26-10-2017- (The Standard)
Boris Johnson is facing pressure from 30 London MPs to help free Islington resident and Arsenal fan Andy Tsege, who has languished for three years on death row in Ethiopia.
Mr Tsege, a British citizen who lived solely in the UK after being granted political asylum in 1979, has been held since June 2014 after being convicted of terrorism offences in absentia five years earlier and being given a sentence of death. He had been a prominent dissident.

When he was Mayor of London, Mr Johnson wrote to Mr Tsege’s partner to say he regretted that “with no foreign policy remit” he could not directly intervene – but lawmakers said that he must now do more to help.
A letter to Mr Johnson, signed by 30 MPs including Sir  Vince Cable, Diane Abbott, and Harriet Harman, said: “In your role as Foreign Secretary, you are now in a position to help achieve the goal you yourself endorsed as

Mayor: bringing Andy back home to his family.”
Mr Tsege, a British citizen who lived solely in the UK after being granted political asylum in 1979, was abducted from Yemen’s Sana’a International Airport on his way to visit Eritrea in June 2014. A prominent dissident, the Islington resident was convicted of terrorism offences in absentia by the Ethiopian regime in 2009 and handed a death sentence.

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10 Dead in Ethiopia After Security Forces Fire on Protesters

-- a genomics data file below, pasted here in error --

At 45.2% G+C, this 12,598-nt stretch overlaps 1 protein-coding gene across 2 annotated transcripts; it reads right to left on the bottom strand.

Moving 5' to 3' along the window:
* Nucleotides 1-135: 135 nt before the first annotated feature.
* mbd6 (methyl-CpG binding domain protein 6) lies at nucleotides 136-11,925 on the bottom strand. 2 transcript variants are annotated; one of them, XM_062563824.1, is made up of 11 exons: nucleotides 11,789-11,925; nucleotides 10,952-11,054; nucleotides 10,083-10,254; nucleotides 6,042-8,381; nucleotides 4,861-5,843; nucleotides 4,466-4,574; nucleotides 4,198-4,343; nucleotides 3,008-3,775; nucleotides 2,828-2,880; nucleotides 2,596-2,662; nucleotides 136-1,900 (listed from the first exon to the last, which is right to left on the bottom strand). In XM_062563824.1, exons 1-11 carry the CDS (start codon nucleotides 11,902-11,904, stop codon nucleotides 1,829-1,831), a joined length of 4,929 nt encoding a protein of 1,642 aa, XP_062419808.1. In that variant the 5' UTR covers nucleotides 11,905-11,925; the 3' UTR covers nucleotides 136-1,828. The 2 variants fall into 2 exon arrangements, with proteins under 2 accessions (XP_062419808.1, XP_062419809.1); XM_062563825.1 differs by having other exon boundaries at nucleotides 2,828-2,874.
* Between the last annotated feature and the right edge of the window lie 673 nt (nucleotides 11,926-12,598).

At least 10 people have been killed and 20 others wounded during violent protests Thursday in the town of Ambo, in Ethiopia's Oromia region, after federal security forces fired on the demonstrators.
The latest protest — which follows on more than a year of deadly protests in the region between November 2015 and December 2016 — was triggered by recent shortages of sugar.

The local head of communications, Gadisa Desalenge, told VOA that the federal and special elite "Agazi" forces, who were deployed to the area early Thursday, were responsible for the deaths.
Desalenge also told VOA that some of the protesters, "infuriated by the killings," set several trucks on fire.

VOA Horn of Africa service contacted the Ethiopian government for comment, but so far has not received a reply.
Meanwhile, the U.S. embassy in Ethiopia issued a statement acknowledging "deeply disturbing reports of violence and deaths in Ambo."